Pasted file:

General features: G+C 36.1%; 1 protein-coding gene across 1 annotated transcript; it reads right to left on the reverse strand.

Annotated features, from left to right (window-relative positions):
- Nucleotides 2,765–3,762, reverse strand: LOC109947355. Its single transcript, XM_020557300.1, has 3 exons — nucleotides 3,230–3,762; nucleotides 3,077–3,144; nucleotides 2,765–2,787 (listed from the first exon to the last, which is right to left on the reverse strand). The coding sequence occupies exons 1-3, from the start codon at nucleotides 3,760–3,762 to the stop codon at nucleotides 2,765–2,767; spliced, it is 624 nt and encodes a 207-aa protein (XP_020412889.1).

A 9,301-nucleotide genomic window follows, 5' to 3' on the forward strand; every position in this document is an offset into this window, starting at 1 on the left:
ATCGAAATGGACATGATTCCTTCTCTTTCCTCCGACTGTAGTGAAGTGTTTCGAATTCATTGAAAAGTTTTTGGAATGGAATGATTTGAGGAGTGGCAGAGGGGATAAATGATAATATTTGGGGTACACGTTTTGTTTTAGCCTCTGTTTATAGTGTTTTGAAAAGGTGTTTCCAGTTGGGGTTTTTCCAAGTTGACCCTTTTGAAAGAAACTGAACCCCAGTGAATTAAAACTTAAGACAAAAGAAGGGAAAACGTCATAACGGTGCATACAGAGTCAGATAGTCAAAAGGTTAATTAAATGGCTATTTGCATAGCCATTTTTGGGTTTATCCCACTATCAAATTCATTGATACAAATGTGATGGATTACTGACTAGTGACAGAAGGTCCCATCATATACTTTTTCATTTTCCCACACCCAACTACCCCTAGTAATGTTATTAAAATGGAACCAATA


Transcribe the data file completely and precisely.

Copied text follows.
General features: G+C 36.1%; 1 protein-coding gene across 1 annotated transcript; it reads right to left on the reverse strand.

Annotated features, from left to right (window-relative positions):
- Nucleotides 2,765–3,762, reverse strand: LOC109947355. Its single transcript, XM_020557300.1, has 3 exons — nucleotides 3,230–3,762; nucleotides 3,077–3,144; nucleotides 2,765–2,787 (listed from the first exon to the last, which is right to left on the reverse strand). The coding sequence occupies exons 1-3, from the start codon at nucleotides 3,760–3,762 to the stop codon at nucleotides 2,765–2,767; spliced, it is 624 nt and encodes a 207-aa protein (XP_020412889.1).

A 9,301-nucleotide genomic window follows, 5' to 3' on the forward strand; every position in this document is an offset into this window, starting at 1 on the left:
ATCGAAATGGACATGATTCCTTCTCTTTCCTCCGACTGTAGTGAAGTGTTTCGAATTCATTGAAAAGTTTTTGGAATGGAATGATTTGAGGAGTGGCAGAGGGGATAAATGATAATATTTGGGGTACACGTTTTGTTTTAGCCTCTGTTTATAGTGTTTTGAAAAGGTGTTTCCAGTTGGGGTTTTTCCAAGTTGACCCTTTTGAAAGAAACTGAACCCCAGTGAATTAAAACTTAAGACAAAAGAAGGGAAAACGTCATAACGGTGCATACAGAGTCAGATAGTCAAAAGGTTAATTAAATGGCTATTTGCATAGCCATTTTTGGGTTTATCCCACTATCAAATTCATTGATACAAATGTGATGGATTACTGACTAGTGACAGAAGGTCCCATCATATACTTTTTCATTTTCCCACACCCAACTACCCCTAGTAATGTTATTAAAATGGAACCAATA